• declared the preservation and conservation of the state’s natural resources to be the duty of the state, and authorized the legislature to pass all laws necessary to achieve those ends.
  • declared the preservation and conservation of the state’s natural resources to be the duty of the state, and authorized the legislature to pass all laws necessary to achieve those ends.
  • Legislative Update, Stacey Steinbach, TAGD

    1. 1. Legislative UpdateStacey A. SteinbachTexas Alliance of Groundwater DistrictsTAGD Quarterly MeetingMay 29, 2013
    2. 2. A Marathon, Not a Sprint
    3. 3. Major Groundwater IssuesRelevant Bills that SurvivedWhat Next?
    4. 4. Major Groundwater Issues• Long-term permitting• Desalination and aquifer storage and recovery• Oil and gas groundwater exemptions• Other recurring issues
    5. 5. Long-Term Permitting• Issue raised by three regional water providerswanting permitting certainty and improved abilityto secure long-term funding• Bills filed for past three sessions• Rep. Isaac, Rep. Martinez-Fischer, and Sen. Uresti
    6. 6. Long-Term Permitting• Three major components:– Automatic renewals if no conditions change (GCDsets permit term length)– GCDs can open up permits at any time but only whencertain conditions change; GCD has burden of proof– GCDs cannot implement cutbacks arbitrarily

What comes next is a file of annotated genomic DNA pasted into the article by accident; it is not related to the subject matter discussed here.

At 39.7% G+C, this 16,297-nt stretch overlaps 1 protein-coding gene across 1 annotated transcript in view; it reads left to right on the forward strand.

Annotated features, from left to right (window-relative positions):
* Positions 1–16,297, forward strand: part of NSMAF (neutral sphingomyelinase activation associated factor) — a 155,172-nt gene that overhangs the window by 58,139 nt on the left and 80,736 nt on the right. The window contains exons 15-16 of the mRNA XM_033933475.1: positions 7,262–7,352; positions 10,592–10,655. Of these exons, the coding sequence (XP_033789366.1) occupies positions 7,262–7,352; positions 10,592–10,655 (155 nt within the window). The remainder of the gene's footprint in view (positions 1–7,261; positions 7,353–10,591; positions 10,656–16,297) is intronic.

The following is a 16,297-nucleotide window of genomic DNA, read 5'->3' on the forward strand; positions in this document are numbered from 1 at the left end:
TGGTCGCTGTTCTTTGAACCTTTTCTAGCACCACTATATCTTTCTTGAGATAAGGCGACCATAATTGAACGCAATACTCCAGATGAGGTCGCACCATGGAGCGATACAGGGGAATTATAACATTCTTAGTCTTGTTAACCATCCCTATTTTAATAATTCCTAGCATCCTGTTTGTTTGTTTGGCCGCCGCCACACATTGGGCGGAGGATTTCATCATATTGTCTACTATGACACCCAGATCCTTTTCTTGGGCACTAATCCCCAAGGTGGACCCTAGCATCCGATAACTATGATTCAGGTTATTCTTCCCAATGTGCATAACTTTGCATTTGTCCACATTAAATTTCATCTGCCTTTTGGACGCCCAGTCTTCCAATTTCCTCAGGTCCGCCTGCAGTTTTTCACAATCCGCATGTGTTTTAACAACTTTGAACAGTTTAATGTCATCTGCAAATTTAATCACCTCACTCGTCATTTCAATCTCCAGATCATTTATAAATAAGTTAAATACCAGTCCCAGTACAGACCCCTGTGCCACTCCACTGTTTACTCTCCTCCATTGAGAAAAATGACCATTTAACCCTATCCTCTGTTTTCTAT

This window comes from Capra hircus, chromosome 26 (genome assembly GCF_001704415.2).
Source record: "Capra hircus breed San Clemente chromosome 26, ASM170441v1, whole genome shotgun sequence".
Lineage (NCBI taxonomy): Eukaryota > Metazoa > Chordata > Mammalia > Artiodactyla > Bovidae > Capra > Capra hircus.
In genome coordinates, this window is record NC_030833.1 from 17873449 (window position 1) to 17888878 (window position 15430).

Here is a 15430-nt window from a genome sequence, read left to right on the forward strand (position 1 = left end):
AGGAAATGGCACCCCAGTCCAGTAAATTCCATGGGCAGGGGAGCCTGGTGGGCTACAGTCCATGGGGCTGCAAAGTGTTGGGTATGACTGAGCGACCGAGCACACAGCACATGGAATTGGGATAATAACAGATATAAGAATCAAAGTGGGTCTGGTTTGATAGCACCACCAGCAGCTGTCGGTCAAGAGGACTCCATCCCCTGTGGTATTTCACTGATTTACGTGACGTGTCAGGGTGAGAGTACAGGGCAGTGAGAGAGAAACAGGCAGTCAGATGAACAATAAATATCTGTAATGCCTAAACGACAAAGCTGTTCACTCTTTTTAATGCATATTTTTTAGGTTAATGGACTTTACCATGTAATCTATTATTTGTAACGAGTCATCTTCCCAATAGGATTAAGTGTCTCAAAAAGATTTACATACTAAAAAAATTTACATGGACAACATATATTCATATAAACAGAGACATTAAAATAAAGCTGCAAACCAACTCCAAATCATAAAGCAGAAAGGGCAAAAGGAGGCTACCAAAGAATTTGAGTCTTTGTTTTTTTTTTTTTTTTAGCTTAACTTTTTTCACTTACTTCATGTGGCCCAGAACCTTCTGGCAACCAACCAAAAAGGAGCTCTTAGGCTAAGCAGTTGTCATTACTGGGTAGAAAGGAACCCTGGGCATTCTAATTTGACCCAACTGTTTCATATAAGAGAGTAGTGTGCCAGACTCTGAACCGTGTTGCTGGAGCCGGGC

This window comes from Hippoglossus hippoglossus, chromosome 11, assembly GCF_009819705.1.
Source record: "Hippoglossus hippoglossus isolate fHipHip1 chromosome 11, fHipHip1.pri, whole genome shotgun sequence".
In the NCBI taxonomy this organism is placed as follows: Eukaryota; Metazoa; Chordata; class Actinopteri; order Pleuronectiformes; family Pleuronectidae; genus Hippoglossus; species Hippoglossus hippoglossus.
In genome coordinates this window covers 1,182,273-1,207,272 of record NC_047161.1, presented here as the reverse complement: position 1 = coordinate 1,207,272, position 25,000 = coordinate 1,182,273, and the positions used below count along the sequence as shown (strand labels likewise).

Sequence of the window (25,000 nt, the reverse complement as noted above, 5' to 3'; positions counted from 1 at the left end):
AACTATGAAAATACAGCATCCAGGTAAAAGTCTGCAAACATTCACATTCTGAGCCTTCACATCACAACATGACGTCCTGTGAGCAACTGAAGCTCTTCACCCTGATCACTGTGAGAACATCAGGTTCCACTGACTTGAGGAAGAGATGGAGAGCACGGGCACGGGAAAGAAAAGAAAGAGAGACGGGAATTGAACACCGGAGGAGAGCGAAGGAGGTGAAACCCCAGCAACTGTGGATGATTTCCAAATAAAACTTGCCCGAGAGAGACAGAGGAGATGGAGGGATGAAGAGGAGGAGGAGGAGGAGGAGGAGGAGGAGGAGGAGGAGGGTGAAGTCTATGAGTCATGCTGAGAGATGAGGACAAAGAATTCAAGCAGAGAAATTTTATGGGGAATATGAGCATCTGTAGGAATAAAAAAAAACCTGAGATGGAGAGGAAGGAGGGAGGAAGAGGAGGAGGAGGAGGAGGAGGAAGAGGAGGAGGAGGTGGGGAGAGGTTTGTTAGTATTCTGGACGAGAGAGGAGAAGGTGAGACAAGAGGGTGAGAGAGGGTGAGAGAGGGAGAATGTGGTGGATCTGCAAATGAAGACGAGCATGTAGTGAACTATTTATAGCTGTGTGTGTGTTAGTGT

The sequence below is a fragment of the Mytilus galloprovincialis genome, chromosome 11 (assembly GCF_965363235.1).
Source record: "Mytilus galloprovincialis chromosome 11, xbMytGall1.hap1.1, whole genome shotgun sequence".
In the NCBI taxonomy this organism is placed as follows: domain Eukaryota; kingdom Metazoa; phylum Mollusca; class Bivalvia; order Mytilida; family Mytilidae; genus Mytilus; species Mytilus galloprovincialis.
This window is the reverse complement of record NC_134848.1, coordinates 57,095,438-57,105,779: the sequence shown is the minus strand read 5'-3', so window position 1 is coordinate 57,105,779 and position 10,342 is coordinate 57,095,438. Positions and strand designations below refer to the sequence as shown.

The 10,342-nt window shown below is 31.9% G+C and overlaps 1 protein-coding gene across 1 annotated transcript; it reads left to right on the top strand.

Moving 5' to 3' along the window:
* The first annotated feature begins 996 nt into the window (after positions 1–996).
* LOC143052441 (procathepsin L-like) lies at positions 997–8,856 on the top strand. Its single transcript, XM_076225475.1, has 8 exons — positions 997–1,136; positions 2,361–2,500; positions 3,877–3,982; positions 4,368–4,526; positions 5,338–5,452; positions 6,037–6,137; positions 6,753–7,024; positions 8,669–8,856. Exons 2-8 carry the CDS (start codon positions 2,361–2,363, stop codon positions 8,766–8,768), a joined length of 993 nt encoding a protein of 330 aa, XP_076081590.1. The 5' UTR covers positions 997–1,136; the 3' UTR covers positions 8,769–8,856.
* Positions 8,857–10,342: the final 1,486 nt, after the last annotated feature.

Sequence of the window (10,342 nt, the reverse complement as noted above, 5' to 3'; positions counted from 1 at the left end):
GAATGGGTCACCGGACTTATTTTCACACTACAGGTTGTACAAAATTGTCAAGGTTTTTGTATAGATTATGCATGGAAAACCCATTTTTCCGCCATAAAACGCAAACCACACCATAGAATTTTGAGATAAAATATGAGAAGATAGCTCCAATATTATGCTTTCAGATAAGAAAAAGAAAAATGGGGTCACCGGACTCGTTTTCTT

7. 7. Long-Term Permitting• Unanswered questions:– Is list of “changed conditions” sufficient?• Conditions look to future only• Private property interests– Implementing cutbacks based on well classificationsystem– Operating v. transfer permits
    8. 8. Desalination Legislation• Session theme: Definition of brackishgroundwater as water with a TDS level of >1,000 mg/L TDS• Original bills would have either:– Eliminated GCD jurisdiction over brackishgroundwater– Prohibited management unless TWDB model rulesadopted
    9. 9. Desalination Legislation• All or most of the groundwater insome GCDs would be consideredbrackish• Groundwater salinity falls on acontinuum• Implies brackish groundwater notworthy of same protections• Most MAGs do not distinguish basedon TDS level• How is the TDS level determined?• Who determines the TDS level?• What if the level changes duringproduction?• “Desirability” of water is not basedsolely on TDSBrackish Groundwater as a TDS Level